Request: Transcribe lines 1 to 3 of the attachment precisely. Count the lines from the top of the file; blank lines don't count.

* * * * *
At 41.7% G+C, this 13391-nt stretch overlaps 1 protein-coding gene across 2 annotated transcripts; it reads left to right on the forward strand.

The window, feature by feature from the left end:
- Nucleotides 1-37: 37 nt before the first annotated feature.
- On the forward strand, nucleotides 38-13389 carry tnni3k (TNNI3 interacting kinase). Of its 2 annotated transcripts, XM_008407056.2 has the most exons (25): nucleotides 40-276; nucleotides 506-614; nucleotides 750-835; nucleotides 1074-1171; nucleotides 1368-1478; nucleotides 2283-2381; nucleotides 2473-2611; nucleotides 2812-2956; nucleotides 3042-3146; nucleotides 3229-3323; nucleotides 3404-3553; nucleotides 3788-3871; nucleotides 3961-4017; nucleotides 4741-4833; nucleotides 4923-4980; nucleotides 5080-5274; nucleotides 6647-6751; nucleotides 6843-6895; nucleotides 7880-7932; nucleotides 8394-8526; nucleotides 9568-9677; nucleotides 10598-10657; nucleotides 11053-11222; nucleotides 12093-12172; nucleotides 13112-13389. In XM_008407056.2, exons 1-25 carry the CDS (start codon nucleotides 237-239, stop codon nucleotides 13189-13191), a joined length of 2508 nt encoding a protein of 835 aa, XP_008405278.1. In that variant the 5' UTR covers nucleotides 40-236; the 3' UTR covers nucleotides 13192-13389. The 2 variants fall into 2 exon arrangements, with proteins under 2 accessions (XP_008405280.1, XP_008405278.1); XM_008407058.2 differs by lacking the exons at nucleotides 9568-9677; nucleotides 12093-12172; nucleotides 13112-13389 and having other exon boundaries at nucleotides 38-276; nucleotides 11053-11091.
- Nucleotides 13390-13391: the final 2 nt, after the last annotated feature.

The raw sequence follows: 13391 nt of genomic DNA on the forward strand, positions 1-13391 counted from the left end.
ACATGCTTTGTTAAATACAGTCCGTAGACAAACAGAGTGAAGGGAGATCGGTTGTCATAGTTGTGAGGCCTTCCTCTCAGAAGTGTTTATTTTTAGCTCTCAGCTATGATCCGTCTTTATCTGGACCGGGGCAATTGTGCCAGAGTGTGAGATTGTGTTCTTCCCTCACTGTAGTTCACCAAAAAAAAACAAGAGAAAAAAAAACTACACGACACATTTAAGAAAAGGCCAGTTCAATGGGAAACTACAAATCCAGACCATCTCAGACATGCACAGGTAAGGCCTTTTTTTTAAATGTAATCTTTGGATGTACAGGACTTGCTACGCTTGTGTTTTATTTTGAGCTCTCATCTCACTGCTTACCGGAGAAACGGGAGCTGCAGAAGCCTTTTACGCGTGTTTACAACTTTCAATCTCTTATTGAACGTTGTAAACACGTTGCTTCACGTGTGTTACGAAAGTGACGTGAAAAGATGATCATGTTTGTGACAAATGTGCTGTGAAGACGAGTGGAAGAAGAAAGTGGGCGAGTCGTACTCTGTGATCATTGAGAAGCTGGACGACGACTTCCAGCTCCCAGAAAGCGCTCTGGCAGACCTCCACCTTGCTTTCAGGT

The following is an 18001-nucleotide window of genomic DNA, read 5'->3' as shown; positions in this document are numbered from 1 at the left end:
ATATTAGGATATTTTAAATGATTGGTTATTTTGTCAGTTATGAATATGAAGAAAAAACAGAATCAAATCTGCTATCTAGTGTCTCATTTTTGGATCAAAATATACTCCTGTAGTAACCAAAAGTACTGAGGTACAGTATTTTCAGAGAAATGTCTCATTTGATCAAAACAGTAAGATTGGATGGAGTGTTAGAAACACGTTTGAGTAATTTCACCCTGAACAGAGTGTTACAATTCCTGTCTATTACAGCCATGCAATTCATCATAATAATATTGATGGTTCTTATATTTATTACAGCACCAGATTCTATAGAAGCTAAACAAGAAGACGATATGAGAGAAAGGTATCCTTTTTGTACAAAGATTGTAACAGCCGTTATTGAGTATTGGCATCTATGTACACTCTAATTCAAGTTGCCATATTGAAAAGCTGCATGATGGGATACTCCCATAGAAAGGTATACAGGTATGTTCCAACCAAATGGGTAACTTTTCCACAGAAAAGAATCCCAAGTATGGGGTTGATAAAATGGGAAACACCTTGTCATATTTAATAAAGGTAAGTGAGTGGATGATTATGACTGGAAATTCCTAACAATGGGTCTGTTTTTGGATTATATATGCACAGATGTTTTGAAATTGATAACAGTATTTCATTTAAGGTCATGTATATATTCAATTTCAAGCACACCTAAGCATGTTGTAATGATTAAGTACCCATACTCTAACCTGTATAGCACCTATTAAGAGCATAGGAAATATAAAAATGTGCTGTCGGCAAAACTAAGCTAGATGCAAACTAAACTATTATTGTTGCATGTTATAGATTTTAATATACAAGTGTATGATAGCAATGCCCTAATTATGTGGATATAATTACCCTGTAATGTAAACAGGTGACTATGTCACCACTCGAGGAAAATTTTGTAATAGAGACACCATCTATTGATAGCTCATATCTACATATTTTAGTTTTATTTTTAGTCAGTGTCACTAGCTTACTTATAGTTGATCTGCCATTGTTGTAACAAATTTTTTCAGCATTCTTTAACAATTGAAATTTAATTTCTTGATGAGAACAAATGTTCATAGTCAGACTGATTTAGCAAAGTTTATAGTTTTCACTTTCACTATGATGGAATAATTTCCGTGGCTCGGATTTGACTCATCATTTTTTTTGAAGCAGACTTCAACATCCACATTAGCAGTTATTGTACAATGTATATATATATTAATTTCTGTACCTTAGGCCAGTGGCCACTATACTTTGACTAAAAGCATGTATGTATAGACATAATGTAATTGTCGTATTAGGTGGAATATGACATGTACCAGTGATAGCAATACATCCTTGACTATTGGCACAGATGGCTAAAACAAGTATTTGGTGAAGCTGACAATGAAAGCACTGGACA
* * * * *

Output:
At 41.7% G+C, this 13391-nt stretch overlaps 1 protein-coding gene across 2 annotated transcripts; it reads left to right on the forward strand.

The window, feature by feature from the left end:
- Nucleotides 1-37: 37 nt before the first annotated feature.